Foley & Mansfield’s Northern California Trial Teams Limits New Jersey Asbestos Damage Demand

In Kaenzig v. Whittaker Clark & Daniels (New Brunswick, NJ), Foley & Mansfield’s Northern California trial team succeeded in limiting a multi-million dollar damage demand sought by the plaintiffs in this recently decided mesothelioma TALC exposure case. On November 1, 2013, plaintiffs Steven and Linda Kaenzig were awarded damages of $1.4 MM for Mr. Kaenzig’s peritoneal mesothelioma and $200,000 for Mrs. Kaenzig’s Loss of Consortium claim.

Douglas G. Wah, Esq. of Foley Mansfield’s Northern California office represented defendant Whittaker, Clark and Daniels, Inc., with Nora Grimbergen, Esq. of Hoagland, Longo of New Brunswick, NJ, assisting. Wah, a skilled trial attorney who has successfully tried a significant number of asbestos cases to verdict in his 30+ years of practice, was contacted about this case a mere four days before trial started. Nonetheless, Wah put together a case that resulted in a positive result for his client.

The Honorable Vincent J. LeBlon of New Brunswick, New Jersey, presided, while Moshe Maimon, Esq. and Leah Kagan, Esq. of Levy, Philips & Konigsberg, New York, NY represented the Kaenzigs. Mr. Maimon is well known for obtaining the largest asbestos compensation verdict in New Jersey history – a $30.3 million dollar award in the Mark Buttitta v. Asbestos Corp., et al. action. The verdict was upheld by the State’s Appellate Court.

A number of interesting facts emerged during the trial regarding the plaintiff’s exposure. Stephen Kaenzig, 47 years old, was diagnosed with peritoneal mesothelioma in 2012 and underwent a radical pleurectomy immediately followed by a program of aggressive chemotherapy.

His exposure was the traditional, para-occupational ‘take home’ exposure from his father’s work clothes. The plaintiff’s father worked with talc at the Shulton/Old Spice plant from 1967 to 1975. Both Kaenzig and his father testified that when the plaintiff was a child, the two would regularly wrestle on the floor upon his father’s return home from work. Plaintiff also believed he was exposed to the Whittaker, Clark & Daniels talc when his mother washed the family’s clothes – including his father’s work clothes – as he often played in the laundry room when she performed this task. There was additional testimony that Kaenzig’s parents used Shulton talcum powder products brought home from the plant when plaintiff was diapered as an infant.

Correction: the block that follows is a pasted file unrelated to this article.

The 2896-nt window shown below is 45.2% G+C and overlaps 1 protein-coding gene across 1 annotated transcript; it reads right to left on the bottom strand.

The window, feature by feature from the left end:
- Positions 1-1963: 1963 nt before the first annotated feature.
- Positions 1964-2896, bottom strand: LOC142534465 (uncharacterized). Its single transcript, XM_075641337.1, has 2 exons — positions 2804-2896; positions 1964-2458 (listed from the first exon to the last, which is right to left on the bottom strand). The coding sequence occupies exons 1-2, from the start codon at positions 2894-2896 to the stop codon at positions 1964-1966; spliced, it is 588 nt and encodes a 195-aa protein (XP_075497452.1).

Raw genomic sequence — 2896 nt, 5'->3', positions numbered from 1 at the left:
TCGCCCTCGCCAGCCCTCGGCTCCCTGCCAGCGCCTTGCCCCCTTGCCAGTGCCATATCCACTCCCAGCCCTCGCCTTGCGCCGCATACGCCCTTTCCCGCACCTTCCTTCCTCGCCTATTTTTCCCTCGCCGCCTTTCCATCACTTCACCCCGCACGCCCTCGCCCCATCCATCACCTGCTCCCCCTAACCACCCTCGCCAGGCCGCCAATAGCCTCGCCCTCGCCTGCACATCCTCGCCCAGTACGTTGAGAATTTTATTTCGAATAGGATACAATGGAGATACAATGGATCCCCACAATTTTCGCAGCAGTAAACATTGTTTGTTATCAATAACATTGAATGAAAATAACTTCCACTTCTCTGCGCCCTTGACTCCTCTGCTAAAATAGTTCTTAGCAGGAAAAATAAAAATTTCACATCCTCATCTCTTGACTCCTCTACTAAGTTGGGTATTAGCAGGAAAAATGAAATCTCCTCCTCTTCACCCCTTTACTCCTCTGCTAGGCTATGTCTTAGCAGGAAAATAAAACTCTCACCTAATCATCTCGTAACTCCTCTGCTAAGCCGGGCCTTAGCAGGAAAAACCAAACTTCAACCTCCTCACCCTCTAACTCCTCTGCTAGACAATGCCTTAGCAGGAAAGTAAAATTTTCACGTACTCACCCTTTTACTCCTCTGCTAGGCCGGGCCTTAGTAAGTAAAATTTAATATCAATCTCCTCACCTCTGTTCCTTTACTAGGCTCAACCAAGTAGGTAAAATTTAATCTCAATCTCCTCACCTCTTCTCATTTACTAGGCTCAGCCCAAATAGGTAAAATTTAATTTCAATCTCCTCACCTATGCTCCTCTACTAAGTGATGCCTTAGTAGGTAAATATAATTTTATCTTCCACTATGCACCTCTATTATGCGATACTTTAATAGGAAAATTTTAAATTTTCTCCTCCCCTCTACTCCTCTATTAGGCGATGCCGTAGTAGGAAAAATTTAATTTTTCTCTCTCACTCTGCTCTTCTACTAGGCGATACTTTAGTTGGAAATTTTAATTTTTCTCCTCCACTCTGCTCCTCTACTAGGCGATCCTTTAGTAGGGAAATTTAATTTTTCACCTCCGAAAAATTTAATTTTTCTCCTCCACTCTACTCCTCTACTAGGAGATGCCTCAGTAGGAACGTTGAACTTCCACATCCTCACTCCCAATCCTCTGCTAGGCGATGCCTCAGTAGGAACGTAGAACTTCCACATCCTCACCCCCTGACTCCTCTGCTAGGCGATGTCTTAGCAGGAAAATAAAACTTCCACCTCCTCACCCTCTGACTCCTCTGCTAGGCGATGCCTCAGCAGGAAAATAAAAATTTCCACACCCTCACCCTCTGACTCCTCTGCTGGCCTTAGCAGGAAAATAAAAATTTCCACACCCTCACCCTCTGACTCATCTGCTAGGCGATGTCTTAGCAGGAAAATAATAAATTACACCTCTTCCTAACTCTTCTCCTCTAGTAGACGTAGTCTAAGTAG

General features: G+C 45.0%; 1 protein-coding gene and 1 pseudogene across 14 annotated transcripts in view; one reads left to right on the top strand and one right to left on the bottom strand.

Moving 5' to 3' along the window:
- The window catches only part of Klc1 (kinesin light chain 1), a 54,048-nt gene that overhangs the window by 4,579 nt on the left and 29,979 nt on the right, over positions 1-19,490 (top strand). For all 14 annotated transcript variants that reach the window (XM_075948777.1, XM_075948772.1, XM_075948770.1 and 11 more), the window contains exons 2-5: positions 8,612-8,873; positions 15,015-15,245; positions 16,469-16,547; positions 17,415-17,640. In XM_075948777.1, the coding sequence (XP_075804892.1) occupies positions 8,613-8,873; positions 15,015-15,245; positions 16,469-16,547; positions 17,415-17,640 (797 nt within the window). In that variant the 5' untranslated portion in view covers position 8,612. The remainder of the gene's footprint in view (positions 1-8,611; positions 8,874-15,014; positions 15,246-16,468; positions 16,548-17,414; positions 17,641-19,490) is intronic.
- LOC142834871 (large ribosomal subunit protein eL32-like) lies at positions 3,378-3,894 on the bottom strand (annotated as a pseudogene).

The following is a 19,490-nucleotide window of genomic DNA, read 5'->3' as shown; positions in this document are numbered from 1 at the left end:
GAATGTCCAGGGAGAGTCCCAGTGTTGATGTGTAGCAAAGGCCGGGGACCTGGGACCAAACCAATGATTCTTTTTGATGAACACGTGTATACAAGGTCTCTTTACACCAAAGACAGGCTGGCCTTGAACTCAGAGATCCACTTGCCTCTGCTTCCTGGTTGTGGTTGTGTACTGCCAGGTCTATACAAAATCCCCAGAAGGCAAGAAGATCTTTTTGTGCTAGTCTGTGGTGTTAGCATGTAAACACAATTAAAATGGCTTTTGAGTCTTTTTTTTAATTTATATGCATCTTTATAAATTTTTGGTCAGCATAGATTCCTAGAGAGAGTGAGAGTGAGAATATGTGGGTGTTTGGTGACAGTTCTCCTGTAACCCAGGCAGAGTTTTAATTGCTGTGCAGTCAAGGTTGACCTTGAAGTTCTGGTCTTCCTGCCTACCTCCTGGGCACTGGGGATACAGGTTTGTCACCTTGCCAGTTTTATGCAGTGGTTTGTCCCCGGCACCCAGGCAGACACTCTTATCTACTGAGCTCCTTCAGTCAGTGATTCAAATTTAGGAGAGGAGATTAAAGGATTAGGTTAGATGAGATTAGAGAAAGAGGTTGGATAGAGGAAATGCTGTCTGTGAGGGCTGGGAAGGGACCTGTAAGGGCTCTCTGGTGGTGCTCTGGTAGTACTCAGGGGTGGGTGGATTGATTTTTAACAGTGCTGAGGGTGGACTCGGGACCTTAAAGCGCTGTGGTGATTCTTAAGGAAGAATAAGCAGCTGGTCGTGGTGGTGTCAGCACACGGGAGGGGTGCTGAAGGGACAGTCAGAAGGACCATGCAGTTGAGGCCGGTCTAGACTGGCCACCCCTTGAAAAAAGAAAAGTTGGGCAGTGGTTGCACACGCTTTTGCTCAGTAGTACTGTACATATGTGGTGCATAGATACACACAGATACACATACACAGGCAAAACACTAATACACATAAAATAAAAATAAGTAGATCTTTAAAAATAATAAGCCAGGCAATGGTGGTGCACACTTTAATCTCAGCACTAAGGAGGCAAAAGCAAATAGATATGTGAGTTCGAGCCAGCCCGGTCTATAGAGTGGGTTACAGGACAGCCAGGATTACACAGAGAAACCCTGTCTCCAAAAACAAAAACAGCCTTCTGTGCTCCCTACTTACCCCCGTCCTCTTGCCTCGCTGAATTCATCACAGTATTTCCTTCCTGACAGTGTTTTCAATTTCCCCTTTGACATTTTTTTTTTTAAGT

Ironically, the plaintiff was and is employed as an insulator, although he claimed no asbestos exposure from this line of work. He stated that he started insulating in the 1990s which, by that time, all asbestos had been removed from the jobsites where he was working prior to his arrival.

Testifying for the plaintiffs, geologist Sean Fitzgerald told the jury that the three sites where the defendant mined talc were contaminated with actinolite, anthophylite and tremolite – all asbestos contaminants. Occupational medicine expert Dr. Jacqueline Moline in turn testified that the contaminated Whittaker talc was the significant and only factor causing the plaintiff’s mesothelioma. Further, she told the jury that plaintiff’s long-term prognosis was not good, despite his healthy appearance in court. (Mr. Kaenzig appeared in good shape physically, which is unusual for a living mesothelioma plaintiff.) Dr. Moline described the pain and suffering that the plaintiff would likely experience as his condition worsened and eventually result in his death.

The last witnesses for the plaintiffs were Mr. Kaenzig’s wife Linda and several of his four children, who range in age from 12 to 22. As expected, this testimony was highly emotional and heart rendering, causing several of the female jurors to cry during the testimony.

Only two witnesses were called by defendant Whittaker, Clark & Daniels; epidemiologist Dr. Kenneth Mundt and pathologist Dr. Michael Graham. Dr. Mundt testified that cosmetic talc – the type used by the defendant – cannot cause mesothelioma. Dr. Graham confirmed plaintiff’s disease as peritoneal mesothelioma, but added that there were no markers of exposure to asbestos. Dr. Graham stated that even if the talc had been contaminated with chrysotile asbestos, that particular fiber does not cause mesothelioma. He testified that the plaintiff’s peritoneal mesothelioma was idiopathic, i.e. a cause could not be determined.

After a jury deliberation of nearly three days, Mr. Kaenzig was awarded $1.4 million dollars in damages and his wife Linda was awarded $200,000 dollars for Loss of Consortium.  The verdict was 5 to 1 in favor of plaintiff.

While disappointed with the verdict overall, defendant Whittaker, Clark & Daniels was nonetheless satisfied with the jurors’ good judgment and the reasonable monetary award given the plaintiff.

For additional information on this and other asbestos or toxic tort matters, please contact Foley & Mansfield’s Douglas Wah at dwah@foleymansfield.com.

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